Using Vertical Lines in Your photography :: Digital Photo Secrets

Using Vertical Lines in Your photography

by David Peterson 0 comments

I know you’ve heard a lot about diagonal lines, and how they can be used to add depth and dimension to a photograph. Diagonal lines are wonderful because they act as arrows, drawing your viewer’s eye into a scene and encouraging it to spend some time looking around. But what about vertical lines? What do they do for your photographs? Keep reading to find out.

What vertical lines mean

Would you believe that all lines have meaning? Sure, it’s hidden meaning—no one looks at a series of vertical lines and has the same idea about what that photograph might mean. But you can impart some subliminal meaning to a photograph just by including vertical lines, even though the interpretation might not be exactly the same for everyone.

When you separate it from its context, a vertical line has a very strong implied meaning. Vertical lines are strong and dignified. They can represent height or even infinity, especially if you can’t see the top of them (for this reason they can also be associated with religion). Vertical lines are rigid—they don’t represent movement (unlike a horizontal line). A thicker vertical line can suggest stability but there is also potential for disaster in a vertical line. Unlike a horizontal line, a vertical line could fall over.

The perceived strength of a vertical line varies according to width. Thin lines seem more vulnerable or fragile than thick lines do. This is why a photograph of an old growth forest might seem more majestic and strong than a photograph of a young forest might seem.

How to photograph vertical lines

You may have heard that you should always photograph vertical lines with your camera in a vertical orientation. There's a reason why this is usually true. If you're shooting that vertical line and you want to give your viewer a sense of height, a vertical orientation is going to do a much better job of capturing that height than a horizontal orientation. When you shoot vertically, you visually lengthen your subject, which can emphasize how tall it is, or even make it appear taller. So in other words, if you're shooting that image of a redwood forest with a horizontal orientation, you're making your photo more about the circumference of the base of those trees than you are about height. That's OK if that's what your goal is, but with a horizontal composition your viewer is not going to get a very good idea about how tall your subject or subjects are.

There are certainly exceptions to this rule. Maybe height is not the important message of your photograph. Maybe it is more important for you to convey to your viewer just how vast that forest is, and how many trees there are in it. If this is the case, you may want to keep your camera in a horizontal orientation. When you shoot a lot of vertical lines in that landscape orientation, that's going to give your viewer a greater sense that that forest goes on forever, outside the mere boundaries of the photographic frame. Because you're filling the frame with individual trees in the horizontal orientation, you're giving your viewer a greater sense of just how many trees there are in the forest.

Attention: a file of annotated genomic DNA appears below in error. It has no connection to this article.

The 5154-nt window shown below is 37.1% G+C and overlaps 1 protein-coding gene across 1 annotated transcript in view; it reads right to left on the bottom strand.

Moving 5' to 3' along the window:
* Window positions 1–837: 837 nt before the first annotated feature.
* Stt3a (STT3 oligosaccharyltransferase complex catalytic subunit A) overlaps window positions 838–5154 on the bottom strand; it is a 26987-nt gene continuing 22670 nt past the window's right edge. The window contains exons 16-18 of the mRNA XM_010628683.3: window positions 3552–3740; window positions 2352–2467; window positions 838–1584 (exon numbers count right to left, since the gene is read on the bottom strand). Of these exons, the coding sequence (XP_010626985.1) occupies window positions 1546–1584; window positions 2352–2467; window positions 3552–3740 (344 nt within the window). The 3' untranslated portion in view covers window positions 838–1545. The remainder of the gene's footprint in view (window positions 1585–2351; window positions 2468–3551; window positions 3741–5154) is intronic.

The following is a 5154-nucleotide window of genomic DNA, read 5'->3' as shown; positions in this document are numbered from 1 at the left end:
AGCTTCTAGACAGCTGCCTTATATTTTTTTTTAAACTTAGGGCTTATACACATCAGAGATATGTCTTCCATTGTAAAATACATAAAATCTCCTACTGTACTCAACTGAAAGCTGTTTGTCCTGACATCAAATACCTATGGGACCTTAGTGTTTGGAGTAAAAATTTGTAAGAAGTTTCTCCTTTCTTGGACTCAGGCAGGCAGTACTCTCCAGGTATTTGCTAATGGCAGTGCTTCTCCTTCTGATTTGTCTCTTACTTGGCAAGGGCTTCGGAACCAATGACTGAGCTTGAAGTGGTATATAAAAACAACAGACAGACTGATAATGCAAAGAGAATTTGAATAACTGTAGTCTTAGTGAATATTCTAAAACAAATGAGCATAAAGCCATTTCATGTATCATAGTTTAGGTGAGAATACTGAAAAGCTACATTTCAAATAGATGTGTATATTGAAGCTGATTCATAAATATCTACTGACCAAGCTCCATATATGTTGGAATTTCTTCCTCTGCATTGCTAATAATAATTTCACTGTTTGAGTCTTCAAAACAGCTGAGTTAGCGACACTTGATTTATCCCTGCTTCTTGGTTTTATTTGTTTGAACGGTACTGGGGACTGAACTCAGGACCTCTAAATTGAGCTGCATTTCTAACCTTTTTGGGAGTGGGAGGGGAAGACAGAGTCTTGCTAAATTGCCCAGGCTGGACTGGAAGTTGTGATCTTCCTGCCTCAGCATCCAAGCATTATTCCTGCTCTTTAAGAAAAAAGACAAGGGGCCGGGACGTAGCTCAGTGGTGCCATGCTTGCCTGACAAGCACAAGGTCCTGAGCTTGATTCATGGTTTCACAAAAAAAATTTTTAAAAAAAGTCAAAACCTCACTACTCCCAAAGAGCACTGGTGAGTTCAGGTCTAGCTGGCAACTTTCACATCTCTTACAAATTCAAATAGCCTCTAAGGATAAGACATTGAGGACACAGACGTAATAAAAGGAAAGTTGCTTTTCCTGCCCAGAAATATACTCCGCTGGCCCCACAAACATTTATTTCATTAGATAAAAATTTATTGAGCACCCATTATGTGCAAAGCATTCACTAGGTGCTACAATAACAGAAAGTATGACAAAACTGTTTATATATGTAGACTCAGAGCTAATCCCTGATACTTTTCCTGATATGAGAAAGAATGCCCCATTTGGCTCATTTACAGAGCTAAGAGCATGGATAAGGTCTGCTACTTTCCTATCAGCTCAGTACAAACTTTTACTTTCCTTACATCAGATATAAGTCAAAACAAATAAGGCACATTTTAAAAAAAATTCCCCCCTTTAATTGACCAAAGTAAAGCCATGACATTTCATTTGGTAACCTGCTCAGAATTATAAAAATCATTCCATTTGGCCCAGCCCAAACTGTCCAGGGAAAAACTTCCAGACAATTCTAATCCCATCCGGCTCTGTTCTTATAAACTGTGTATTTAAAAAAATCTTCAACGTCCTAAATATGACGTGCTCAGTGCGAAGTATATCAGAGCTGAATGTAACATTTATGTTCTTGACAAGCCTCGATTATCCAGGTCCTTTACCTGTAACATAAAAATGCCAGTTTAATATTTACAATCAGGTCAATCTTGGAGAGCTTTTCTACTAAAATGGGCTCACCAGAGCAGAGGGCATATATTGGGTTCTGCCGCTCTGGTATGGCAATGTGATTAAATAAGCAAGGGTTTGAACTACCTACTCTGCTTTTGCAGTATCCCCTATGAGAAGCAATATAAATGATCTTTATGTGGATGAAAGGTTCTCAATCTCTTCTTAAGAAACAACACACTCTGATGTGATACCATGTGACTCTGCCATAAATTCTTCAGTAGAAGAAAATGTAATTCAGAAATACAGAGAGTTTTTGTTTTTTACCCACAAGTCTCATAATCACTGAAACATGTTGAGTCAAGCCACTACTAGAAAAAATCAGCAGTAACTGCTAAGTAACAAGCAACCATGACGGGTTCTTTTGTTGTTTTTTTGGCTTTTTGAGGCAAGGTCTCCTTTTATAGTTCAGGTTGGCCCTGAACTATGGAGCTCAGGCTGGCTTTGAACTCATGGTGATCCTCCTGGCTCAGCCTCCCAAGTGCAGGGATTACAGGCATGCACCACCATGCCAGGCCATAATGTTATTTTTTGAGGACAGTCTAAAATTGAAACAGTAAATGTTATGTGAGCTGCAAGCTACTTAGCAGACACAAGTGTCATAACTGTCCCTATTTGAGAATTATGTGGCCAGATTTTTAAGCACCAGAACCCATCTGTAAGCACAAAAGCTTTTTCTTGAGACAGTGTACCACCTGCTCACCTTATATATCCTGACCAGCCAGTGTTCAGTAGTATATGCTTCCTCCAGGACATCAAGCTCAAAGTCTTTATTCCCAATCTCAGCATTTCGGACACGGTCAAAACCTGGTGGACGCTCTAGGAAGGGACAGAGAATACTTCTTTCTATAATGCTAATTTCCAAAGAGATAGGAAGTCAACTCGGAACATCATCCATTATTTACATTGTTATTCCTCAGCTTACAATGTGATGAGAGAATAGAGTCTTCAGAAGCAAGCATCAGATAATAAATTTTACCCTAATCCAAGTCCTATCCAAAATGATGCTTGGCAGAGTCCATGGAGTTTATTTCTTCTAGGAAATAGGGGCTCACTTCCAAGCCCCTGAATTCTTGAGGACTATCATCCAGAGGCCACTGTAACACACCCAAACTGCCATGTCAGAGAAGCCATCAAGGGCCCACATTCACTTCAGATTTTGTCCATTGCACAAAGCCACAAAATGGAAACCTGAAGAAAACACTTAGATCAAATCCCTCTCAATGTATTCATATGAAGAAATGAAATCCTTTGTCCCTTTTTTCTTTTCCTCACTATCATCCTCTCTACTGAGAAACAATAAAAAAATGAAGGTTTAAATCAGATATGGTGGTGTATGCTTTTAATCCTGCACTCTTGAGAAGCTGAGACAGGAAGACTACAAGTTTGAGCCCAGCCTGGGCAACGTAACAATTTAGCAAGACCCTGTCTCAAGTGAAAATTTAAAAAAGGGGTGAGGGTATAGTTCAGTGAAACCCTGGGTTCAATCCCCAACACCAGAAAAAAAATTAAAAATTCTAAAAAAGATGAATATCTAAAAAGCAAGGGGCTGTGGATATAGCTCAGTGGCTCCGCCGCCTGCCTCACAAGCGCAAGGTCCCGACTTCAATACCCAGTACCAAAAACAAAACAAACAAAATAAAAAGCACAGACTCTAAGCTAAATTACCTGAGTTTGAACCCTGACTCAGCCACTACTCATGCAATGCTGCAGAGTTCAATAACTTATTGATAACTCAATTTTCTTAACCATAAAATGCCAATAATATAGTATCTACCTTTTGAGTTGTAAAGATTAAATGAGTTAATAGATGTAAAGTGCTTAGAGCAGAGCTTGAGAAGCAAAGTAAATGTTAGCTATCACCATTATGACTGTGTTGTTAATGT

• Canon EOS Digital Rebel XTi
  • 400
  • f/22.0
  • 10
  • 135 mm

Chequamegon Forest by Flickr user Citizen 4474

If your goal is to capture height, you may not always want those perfect vertical lines. Try standing at the base of one of those giant redwood trees, and shooting up towards the sky. Now those vertical lines are going to start to converge, in much the same way that the horizontal lines of a set of railroad tracks will converge as they approach the horizon. Converging lines suggest distance, and those lines rising up the sky will do exactly the same thing, but in a vertical sort of way, giving your viewer a sense of just how far into the sky that tree actually goes.

  • Canon EOS 50D
  • 100
  • f/5.6
  • 0.01 sec (1/100)
  • 20 mm

Tall by Flickr user Capt' Gorgeous

If, however, you want to keep your vertical lines vertical, you need to make sure that you hold your camera so that your lens is parallel to your subject. If your camera is even slightly tilted, you'll get some vertical distortion in your image--or lines that start to become diagonal as they approach the top or bottom of the frame. If your camera gives you the option to turn on a grid in the viewfinder, you’ll find this enormously helpful for shooting vertical lines. Try to match one line up with one of the grid lines—you’ll need to tilt your camera as well as rotate it to get a perfect vertical line.